Despite being a great entry-level fish finder, the FFC1108-1 does not compromise on accuracy.
Lucky does target the inexperienced fisherman for this offering with its ease of use, but even more experienced fishermen will find it to be a great tool for its accuracy and reliability.
The transducer emits sonar waves in a 45-degree cone. The sonar can reach a maximum depth of 328 ft below the surface of the water.
This means that the device is perfectly capable of detecting aquatic life closer to the seabed, whether you are fishing in a lake, a river, or out in the open sea.
- Accurate sonar detection
- Sufficient detection depth
- Suitable for ice, sea, and lake fishing
- Integrated alarm for fish detection
- Needs to be still for accurate detection
Lucky’s FFC1108-1 portable fish finder is a budget offering for casual fishing.
Users new to fishing will find it to be a reprieve from other more complicated models as it presents all readings on a simple and easy-to-understand display. Professional users will be impressed by its detection accuracy.
2. Garmin Striker 4 – Best Budget Fish Finder
Garmin has a long history of manufacturing increasingly innovative sonar detectors. Counted among the most reliable companies in the market,
Garmin has crafted a reputation for providing industry-leading sonar detectors at a highly competitive price.
It achieves this low price on its Striker 4 fish finder by focusing on the device’s detection capabilities.
It does not overload the device with extensive navigation and chart plotting capabilities that other manufacturers use to justify the high prices of their fish finders.
Garmin brings the clarity of CHIRP sonar and the simplicity of its user interface to this portable and affordable fish finder.
CHIRP detects more efficiently than regular sonar by emitting sonar pulses at a range of frequencies. This type of detection achieves a clearer reproduction of the underwater environment.
This portable sonar comes equipped with Garmin’s ClearVu scanning technology. ClearVu scans more of the surroundings, showing users more of what is around their vessel.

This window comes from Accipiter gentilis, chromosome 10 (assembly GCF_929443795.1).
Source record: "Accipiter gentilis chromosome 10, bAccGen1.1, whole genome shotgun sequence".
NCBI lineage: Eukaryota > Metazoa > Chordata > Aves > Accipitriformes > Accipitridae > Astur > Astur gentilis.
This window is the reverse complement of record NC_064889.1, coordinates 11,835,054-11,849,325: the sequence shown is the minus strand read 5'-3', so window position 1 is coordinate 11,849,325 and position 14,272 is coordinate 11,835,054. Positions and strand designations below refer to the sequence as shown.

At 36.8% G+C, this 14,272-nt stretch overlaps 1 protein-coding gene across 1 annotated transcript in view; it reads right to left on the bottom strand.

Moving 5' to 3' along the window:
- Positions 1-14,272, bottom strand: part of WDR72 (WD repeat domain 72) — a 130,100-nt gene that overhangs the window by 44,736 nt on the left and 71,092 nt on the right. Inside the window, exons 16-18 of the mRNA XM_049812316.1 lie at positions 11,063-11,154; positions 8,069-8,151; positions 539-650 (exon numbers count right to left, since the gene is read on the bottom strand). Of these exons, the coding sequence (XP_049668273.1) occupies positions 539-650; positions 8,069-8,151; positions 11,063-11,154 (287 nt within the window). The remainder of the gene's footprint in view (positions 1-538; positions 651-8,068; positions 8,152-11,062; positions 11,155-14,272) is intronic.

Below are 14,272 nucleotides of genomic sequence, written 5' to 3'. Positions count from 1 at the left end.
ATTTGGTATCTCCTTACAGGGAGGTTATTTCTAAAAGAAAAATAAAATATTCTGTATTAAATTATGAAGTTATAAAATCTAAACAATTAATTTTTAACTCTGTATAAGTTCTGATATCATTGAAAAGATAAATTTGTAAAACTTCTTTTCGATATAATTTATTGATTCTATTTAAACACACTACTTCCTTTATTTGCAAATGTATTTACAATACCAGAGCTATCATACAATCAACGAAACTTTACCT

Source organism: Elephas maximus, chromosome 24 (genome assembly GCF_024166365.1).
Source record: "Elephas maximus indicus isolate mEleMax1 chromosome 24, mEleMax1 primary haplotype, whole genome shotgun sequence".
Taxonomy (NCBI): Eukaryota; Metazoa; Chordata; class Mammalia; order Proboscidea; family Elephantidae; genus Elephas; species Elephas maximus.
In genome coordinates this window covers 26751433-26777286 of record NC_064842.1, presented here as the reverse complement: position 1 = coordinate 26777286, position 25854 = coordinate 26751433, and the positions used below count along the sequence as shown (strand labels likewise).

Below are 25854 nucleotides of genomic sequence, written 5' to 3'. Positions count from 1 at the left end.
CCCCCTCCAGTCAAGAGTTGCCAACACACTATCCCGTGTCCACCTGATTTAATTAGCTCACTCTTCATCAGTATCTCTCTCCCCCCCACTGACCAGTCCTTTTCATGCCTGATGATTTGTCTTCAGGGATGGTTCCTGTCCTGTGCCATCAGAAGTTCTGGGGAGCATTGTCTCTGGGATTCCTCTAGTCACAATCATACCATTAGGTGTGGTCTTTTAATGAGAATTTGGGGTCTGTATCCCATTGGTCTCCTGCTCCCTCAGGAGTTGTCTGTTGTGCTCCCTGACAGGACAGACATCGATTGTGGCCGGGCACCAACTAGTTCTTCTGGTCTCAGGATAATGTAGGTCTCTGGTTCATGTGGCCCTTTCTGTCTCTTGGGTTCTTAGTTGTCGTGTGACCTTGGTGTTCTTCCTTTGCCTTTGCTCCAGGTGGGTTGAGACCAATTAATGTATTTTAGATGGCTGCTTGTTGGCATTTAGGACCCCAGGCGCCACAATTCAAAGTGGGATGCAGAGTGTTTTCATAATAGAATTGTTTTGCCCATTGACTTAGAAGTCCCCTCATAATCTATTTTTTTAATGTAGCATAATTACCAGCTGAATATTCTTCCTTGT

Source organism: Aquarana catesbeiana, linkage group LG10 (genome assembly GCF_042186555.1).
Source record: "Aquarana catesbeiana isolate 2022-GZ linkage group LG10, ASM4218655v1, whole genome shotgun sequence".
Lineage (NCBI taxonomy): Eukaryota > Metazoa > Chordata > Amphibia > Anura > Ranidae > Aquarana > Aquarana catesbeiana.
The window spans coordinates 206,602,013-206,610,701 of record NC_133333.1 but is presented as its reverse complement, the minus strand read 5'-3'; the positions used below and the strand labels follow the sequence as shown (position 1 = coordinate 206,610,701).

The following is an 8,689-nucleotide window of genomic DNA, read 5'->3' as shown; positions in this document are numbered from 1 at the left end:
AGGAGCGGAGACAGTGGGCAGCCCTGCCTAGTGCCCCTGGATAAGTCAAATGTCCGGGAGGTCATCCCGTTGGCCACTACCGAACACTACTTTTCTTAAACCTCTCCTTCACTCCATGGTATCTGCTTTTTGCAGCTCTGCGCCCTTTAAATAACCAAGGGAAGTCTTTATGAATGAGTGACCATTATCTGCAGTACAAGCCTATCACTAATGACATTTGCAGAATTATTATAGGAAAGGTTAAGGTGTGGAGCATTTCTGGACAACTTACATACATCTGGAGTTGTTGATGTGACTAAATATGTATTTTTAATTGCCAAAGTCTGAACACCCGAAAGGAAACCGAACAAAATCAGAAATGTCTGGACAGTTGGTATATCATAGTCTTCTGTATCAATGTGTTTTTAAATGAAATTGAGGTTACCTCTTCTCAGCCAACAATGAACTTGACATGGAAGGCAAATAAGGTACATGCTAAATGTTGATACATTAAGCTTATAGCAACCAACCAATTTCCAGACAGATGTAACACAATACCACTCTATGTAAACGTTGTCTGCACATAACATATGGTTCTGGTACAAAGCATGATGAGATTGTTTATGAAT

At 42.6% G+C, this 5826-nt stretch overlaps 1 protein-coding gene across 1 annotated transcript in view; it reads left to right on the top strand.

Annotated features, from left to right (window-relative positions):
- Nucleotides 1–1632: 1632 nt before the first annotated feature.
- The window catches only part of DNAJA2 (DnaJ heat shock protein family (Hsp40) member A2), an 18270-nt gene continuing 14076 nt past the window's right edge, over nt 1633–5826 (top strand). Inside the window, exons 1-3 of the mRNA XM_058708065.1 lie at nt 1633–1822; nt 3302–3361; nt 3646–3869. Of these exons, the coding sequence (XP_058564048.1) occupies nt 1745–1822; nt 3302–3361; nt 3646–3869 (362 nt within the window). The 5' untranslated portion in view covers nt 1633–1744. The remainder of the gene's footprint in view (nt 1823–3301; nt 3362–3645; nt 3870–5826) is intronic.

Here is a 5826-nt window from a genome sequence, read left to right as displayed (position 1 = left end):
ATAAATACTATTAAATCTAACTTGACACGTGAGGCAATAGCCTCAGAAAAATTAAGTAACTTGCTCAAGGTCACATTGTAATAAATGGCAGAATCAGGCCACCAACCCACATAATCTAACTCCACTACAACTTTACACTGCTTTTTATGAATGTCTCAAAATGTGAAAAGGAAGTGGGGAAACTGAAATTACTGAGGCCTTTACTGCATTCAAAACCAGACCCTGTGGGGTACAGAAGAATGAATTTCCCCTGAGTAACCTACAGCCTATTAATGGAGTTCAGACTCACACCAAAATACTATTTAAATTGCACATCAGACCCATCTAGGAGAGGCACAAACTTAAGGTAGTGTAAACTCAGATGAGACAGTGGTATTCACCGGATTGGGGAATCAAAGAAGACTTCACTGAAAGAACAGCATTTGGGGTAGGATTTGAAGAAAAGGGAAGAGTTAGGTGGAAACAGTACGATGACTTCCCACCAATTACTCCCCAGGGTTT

This information is delivered in the form of images that highlight underwater structures, objects, and fishes.
The device can perform scanning on two frequency modes. The low 77 kHz frequency scans a larger area with less detail to gives fishermen a general idea of the vicinity.
This is great for spotting schools of fish in the area. Low-frequency scanning can be used in conjunction with a high-frequency mode.
The high-frequency mode that operates at 200 kHz scans a smaller area with more detail.
This can be used to carry out a deep scan to identify fishes and structures closer to the seabed. It also delivers a much better distinction between fish, vegetation, and debris.
All this information is delivered through a 3.5-inch touch-sensitive screen. During a standard scanning operation, users can switch between three viewing modes.
Either of the two frequency images can be viewed on the screen alone or side by side for better clarity.
Although the device lacks more advanced navigation and chart plotting features, it does come equipped with a powerful GPS.
Along with providing basic navigational capabilities, the GPS allows users to keep track of their speed as well as save activity hotspots as waypoints.
When scanning at a high frequency, the CHIRP transducer can emit waves up to a maximum depth of 1600 ft.
This depth, however, is for freshwater. When scanning in the sea, this is reduced considerably to 750 ft.
This is sufficient for most casual fishermen, but professional fishermen may find this to be a limitation.
- Good value for money
- Powerful scanning capability
- Accurate GPS navigation
- Uses CHIRP sonar
- Various scanning features
- Small display size
The Garmin Striker 4 provides premium scanning capabilities at a price that is far less than some of the high-end offerings on the market.
It is accurate, portable, and durable. The rugged exterior and IPX7 protection will ensure that it serves users well for many years after purchase.